* Rio Tinto sees 85 million tonnes of iron ore exiting
* Bulk of loss will come from Chinese mines
* Iron ore plumbs record-low price due to oversupply (Adds comments, details)
By James Regan
PERTH, Australia, March 10 (Reuters) - Global miner Rio Tinto expects some 85 million tonnes of iron ore capacity to be taken out of the world market in 2015 because a price slump has made it too costly to produce, on top of an estimated 125 million tonnes last year.
Chinese mines - among the least efficient globally - will absorb most of the losses, according to Rio Tinto iron ore chief Andrew Harding. However, some of that will be offset by the likely start-up this year of the Roy Hill mine in Australia.
“We estimate that around 85 million tonnes of existing production will exit the market in 2015,” Harding said on the sidelines of a conference in Perth on Tuesday. “This will come from China as well as seaborne suppliers.”
The resistance of higher-cost Chinese miners to bowing out has been largely blamed by Rio Tinto and rivals BHP Billiton and Vale for the collapse in iron ore prices.
Analysts say the big miners have actively ramped up output to squeeze the smaller, higher-cost producers.
They say the amount of tonnage still to leave the market could rise by a further 50 million to 80 million tonnes as steel mills eschew lower-quality ore mined in such places as Iran, Malaysia and Mexico.
However, they warned that lost tonnage would be offset by new supply from the soon-to-be-completed Roy Hill mine in Australia.
The chief executive of Roy Hill, Barry Fitzgerald, is expected to tell the conference on Wednesday that the first shipments will come in September and eventually reach 55 million tonnes per year.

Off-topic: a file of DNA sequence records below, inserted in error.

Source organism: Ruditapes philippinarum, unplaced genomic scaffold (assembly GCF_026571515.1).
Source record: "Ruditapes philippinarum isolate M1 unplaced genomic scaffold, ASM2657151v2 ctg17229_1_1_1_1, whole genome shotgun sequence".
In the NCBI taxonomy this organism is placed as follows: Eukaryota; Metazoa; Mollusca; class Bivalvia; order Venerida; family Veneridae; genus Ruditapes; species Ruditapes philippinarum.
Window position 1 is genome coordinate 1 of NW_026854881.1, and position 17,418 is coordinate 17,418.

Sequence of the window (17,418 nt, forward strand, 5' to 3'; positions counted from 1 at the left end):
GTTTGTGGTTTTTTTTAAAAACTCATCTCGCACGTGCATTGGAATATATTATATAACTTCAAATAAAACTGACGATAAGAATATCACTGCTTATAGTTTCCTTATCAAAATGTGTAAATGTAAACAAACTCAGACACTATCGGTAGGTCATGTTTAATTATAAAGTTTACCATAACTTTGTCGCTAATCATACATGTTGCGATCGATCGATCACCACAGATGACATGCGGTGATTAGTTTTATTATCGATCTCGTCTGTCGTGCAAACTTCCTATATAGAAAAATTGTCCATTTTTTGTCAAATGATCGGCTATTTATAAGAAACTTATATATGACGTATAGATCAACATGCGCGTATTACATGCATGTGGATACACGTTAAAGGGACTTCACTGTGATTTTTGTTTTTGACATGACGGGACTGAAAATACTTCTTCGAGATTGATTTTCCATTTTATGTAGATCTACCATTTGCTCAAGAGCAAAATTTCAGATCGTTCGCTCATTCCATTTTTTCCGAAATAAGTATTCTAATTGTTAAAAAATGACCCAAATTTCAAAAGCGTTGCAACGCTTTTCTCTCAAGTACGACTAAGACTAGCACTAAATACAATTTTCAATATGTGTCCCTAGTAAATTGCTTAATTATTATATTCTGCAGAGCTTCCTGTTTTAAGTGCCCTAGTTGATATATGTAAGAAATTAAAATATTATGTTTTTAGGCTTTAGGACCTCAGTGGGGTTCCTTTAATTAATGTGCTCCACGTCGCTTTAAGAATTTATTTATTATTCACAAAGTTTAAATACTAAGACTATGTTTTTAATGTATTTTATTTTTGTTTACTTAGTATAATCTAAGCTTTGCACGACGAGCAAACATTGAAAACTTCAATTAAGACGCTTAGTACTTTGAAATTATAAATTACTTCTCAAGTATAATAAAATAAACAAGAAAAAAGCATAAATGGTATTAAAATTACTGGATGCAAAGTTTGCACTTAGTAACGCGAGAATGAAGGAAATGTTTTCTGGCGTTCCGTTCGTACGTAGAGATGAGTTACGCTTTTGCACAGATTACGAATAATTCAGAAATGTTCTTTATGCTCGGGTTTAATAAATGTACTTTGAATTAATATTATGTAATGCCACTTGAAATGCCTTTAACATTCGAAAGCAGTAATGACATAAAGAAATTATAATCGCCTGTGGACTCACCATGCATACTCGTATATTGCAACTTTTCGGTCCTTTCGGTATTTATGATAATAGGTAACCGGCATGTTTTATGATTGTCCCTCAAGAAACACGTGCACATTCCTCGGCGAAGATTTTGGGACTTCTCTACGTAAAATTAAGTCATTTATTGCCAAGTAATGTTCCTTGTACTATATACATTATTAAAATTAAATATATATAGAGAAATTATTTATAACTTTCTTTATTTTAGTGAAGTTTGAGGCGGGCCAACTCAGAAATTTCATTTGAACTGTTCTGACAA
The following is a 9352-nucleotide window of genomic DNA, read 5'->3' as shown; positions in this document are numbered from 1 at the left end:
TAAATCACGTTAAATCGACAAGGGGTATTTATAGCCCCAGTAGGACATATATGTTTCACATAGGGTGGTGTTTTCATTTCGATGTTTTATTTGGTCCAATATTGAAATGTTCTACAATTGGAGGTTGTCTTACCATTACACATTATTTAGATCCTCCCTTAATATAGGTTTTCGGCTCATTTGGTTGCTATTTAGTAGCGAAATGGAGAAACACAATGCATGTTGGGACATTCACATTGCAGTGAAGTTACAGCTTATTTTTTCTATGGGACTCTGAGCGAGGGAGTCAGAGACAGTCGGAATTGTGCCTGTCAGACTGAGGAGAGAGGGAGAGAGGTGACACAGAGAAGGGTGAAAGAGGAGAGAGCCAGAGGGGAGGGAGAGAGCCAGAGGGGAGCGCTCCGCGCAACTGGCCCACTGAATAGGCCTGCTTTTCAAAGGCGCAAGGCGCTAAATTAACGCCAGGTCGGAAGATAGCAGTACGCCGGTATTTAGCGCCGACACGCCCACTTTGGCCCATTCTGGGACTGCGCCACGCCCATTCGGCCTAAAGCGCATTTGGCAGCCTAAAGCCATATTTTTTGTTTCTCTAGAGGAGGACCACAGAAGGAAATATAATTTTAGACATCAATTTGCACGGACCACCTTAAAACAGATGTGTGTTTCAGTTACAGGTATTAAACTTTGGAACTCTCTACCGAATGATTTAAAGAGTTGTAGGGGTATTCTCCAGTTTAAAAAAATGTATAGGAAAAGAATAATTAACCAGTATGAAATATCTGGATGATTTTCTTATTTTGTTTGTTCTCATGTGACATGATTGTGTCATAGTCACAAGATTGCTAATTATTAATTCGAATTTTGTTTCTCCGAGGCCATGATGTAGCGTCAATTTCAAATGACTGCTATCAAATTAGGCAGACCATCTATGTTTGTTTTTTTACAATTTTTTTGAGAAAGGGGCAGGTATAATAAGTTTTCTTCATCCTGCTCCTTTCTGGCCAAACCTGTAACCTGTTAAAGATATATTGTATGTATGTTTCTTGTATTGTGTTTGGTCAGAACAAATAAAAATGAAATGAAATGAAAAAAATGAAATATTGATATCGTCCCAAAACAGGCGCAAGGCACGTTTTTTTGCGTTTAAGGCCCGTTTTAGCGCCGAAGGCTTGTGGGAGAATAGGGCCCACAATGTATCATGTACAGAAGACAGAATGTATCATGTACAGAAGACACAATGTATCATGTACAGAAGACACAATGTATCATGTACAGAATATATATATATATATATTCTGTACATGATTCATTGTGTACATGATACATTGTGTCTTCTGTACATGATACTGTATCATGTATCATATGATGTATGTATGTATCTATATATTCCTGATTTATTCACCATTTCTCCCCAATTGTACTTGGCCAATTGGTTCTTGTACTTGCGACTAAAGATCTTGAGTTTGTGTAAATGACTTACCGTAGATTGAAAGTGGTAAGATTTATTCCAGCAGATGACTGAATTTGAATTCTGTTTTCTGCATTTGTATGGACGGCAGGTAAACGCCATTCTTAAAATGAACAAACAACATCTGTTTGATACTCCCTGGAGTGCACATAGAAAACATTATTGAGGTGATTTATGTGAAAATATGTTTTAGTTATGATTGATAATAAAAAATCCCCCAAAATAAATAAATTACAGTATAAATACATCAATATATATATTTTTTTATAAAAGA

The forecast by Harding came as iron ore prices plumbed record lows due to a mounting supply glut that is colliding with weakening demand from Chinese steel mills.
Iron ore .IO62-CNI=SI slipped to $58 a tonne this week, the lowest since free-floating prices replaced an annual fixing system in 2009.
Citi forecast on Tuesday that the price would drop to around $50 a tonne in the short term as demand from Chinese steel mills waned. It forecast an average $58 over the year.
BHP iron ore head Jimmy Wilson estimated that about 250 million tonnes of Chinese iron ore was being produced annually out of total capacity to mine 420 million.
China’s domestic industry is fragmented, with miners in coastal areas suffering under some of the highest production costs in the country, well above the price of imported ore from Australia and Brazil.
Ore from China’s estimated 6,000 mines on average contains less than 30 percent iron, compared with Australian and Brazilian ores that typically have close to double that amount.
Many of the Chinese closures have occurred in Hebei Province, which accounted for 37 percent of Chinese output in 2014, according to Laura Brooks, an analyst with commodities consultants CRU. (Editing by Alan Raybould)